French-Tahitian surfer Mateia Hiquily competes during the WSL Shiseido Tahiti Pro trials last 18 May. GETTY IMAGES

Two months before the surfing events of the Paris Olympics take place, the world's best waveriders are getting an early taste this week of the majestic waves of Teahupo'o in Tahiti, Agence France-Presse reports.

Nearly 16,000 kilometres (9,950 miles) from the French capital, the French Pacific island of Tahiti was chosen to host the surfing events. This week's event, the SHISEIDO Tahiti Pro —which finally got underway on Thursday— is officially a World Surf League event but it is really a chance to whet the appetite at one of the world's top surfing venues.

"It's one of the best surfs in the world," the American John John Florence told AFP.

"The way the reef is, it's as deep as you can imagine and you've got the open ocean swell. The wave is just in the same spot every single time. It's one of the most amazing feelings. Nowhere else do you get to really do that."

Florence, 31, the world champion in 2016 and 2017 and one of the favourites for the Olympics, returns each year to Teahupo'o to learn to surf one of the most extreme waves in the world.

"The first time I came I was 14, maybe 15. (The wave) was small, but I was so scared because you see what it does when it's really big and you always think, a big one is going to come," he said.

"I came every year after that to get more comfortable with the wave."

Tower controversy 

Teahupo'o is a small village in the southwest of the Tahiti peninsula, with a backdrop of misty mountains, where every year a few hundred residents welcome the elite surfers and their teams in their wooden bungalows. The resurfaced road stops abruptly as it approaches the town and gives way to lush vegetation, houses and a handful of restaurants. To reach the break, approximately 500m from the coast, is best approached by boat or jet-ski.

Surfers from all over the world were won over by Teahupo'o in the early 2000s after the publication of a photo of American surfer Laird Hamilton spinning on his board inside what appeared to be a watery translucent tube.

The Paris Olympics organisers were won over by the picture-postcard landscape in 2021 when Teahupo'o was designated an Olympic site, generating both enthusiasm and concern among the local population.

One source of friction was the installation of a new aluminium tower for judges in the lagoon, which is being used for the first time this week. Environmentalists were furious after a barge used by construction workers damaged coral that forms parts of the sea bed at the site, but the local organisers say the situation has calmed down.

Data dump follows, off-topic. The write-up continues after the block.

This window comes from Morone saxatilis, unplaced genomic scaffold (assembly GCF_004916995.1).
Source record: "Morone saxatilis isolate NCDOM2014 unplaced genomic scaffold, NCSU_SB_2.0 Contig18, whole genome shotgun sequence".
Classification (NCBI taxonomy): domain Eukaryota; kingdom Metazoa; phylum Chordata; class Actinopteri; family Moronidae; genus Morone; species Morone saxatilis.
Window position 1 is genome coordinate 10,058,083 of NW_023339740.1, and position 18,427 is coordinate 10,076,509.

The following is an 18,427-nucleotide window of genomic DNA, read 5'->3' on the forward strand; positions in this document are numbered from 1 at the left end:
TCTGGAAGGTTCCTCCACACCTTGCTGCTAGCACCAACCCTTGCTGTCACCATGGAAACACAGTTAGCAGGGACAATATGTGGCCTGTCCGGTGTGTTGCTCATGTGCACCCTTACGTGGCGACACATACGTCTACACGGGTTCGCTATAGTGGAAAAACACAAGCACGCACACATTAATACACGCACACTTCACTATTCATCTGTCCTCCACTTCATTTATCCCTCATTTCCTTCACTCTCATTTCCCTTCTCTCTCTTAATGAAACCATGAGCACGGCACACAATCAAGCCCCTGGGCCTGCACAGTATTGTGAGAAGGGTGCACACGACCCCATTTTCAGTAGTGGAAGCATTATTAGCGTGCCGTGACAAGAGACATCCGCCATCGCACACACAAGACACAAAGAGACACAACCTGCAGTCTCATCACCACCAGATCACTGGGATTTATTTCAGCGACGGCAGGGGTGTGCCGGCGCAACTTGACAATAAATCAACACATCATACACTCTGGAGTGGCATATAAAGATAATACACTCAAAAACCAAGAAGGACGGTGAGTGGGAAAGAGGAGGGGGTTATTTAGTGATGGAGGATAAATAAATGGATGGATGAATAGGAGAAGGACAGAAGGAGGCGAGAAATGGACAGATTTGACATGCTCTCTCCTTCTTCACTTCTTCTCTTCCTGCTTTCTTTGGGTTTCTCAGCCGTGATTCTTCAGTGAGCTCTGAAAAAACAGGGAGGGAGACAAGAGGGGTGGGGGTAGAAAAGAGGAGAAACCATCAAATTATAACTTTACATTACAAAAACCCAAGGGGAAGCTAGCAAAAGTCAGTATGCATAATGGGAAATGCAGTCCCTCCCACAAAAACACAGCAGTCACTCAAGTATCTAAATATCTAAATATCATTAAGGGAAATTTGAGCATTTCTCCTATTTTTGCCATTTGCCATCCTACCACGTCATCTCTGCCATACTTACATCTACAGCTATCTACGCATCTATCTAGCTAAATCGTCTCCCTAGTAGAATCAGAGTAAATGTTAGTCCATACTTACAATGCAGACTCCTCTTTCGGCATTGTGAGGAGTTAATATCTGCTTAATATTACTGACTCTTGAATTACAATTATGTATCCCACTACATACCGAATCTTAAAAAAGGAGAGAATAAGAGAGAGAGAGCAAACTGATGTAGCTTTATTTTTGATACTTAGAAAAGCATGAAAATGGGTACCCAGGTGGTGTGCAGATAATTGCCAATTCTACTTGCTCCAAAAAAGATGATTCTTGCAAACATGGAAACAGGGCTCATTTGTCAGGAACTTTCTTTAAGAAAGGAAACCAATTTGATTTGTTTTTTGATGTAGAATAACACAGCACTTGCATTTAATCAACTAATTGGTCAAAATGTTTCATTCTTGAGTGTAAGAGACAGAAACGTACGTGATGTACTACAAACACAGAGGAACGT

"We did things well: the tower was baptised in the traditional way, in the presence of a Tahitian sage and a priest. The situation here has calmed down now," Max Wasna, the president of the Tahitian surfing federation and a native of Teahupo'o, said.

This rehearsal for the Olympics is also essential for the "water patrol", a group of guardian angels from Teahupo'o who use jet-skis to rescue professional surfers who are in distress after potentially dangerous falls on the coral. 

No one can claim to have completely tamed Teahupo'o's powerful waves, but some surfers are better than others at co-existing with its breaking rollers. Almost all of them are at the Tahiti Pro event — Florence and the Brazilian Gabriel Medina, a three-time world champion heading the field. Last but not least there is Kelly Slater, the American legend of the sport, who dropped out of the professional circuit this year at the age of 52 but has accepted an invitation as a wildcard entry, to try to win for a sixth time in Tahiti.

Carissa Moore and Gabriela Bryan  dance with French Polynesia sports minister Nahema Temarii during the opening ceremony at the WSL Shiseido Tahiti Pro. GETTY IMAGES
Carissa Moore and Gabriela Bryan dance with French Polynesia sports minister Nahema Temarii during the opening ceremony at the WSL Shiseido Tahiti Pro. GETTY IMAGES

Women were banned from participating at Teahupo'o for 16 years until 2022 for safety reasons because of the razor-sharp coral in some parts of the seabed. American Carissa Moore, Molly Picklum from Australia and the Tahitian Vahine Fierro are among the favourites in the women's event.

The SHISEIDO Tahiti Pro will run until 31 May with some favourable swell forecasts through the weekend, with a slow decline expected Sunday onwards.